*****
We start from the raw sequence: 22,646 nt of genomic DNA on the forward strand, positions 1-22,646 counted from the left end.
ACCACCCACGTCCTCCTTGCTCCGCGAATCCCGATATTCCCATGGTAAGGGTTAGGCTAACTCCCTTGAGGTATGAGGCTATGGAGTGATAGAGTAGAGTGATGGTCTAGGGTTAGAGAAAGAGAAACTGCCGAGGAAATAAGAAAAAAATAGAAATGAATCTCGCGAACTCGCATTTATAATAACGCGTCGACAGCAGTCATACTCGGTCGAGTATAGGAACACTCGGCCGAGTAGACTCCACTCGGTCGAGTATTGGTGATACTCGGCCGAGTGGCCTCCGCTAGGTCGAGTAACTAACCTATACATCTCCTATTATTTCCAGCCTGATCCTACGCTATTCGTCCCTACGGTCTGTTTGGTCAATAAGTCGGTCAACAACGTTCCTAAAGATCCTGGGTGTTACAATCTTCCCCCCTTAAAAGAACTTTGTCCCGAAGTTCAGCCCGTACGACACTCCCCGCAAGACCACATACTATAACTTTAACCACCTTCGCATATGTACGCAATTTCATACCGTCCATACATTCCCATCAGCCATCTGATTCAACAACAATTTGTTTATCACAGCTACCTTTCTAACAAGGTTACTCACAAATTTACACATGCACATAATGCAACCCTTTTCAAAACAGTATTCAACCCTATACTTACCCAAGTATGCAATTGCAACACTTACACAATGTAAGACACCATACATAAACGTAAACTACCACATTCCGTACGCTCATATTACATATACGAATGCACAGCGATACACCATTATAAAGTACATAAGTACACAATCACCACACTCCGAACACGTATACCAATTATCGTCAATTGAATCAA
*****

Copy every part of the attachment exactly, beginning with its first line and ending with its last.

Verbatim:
We start from the raw sequence: 22,646 nt of genomic DNA on the forward strand, positions 1-22,646 counted from the left end.
ACCACCCACGTCCTCCTTGCTCCGCGAATCCCGATATTCCCATGGTAAGGGTTAGGCTAACTCCCTTGAGGTATGAGGCTATGGAGTGATAGAGTAGAGTGATGGTCTAGGGTTAGAGAAAGAGAAACTGCCGAGGAAATAAGAAAAAAATAGAAATGAATCTCGCGAACTCGCATTTATAATAACGCGTCGACAGCAGTCATACTCGGTCGAGTATAGGAACACTCGGCCGAGTAGACTCCACTCGGTCGAGTATTGGTGATACTCGGCCGAGTGGCCTCCGCTAGGTCGAGTAACTAACCTATACATCTCCTATTATTTCCAGCCTGATCCTACGCTATTCGTCCCTACGGTCTGTTTGGTCAATAAGTCGGTCAACAACGTTCCTAAAGATCCTGGGTGTTACAATCTTCCCCCCTTAAAAGAACTTTGTCCCGAAGTTCAGCCCGTACGACACTCCCCGCAAGACCACATACTATAACTTTAACCACCTTCGCATATGTACGCAATTTCATACCGTCCATACATTCCCATCAGCCATCTGATTCAACAACAATTTGTTTATCACAGCTACCTTTCTAACAAGGTTACTCACAAATTTACACATGCACATAATGCAACCCTTTTCAAAACAGTATTCAACCCTATACTTACCCAAGTATGCAATTGCAACACTTACACAATGTAAGACACCATACATAAACGTAAACTACCACATTCCGTACGCTCATATTACATATACGAATGCACAGCGATACACCATTATAAAGTACATAAGTACACAATCACCACACTCCGAACACGTATACCAATTATCGTCAATTGAATCAA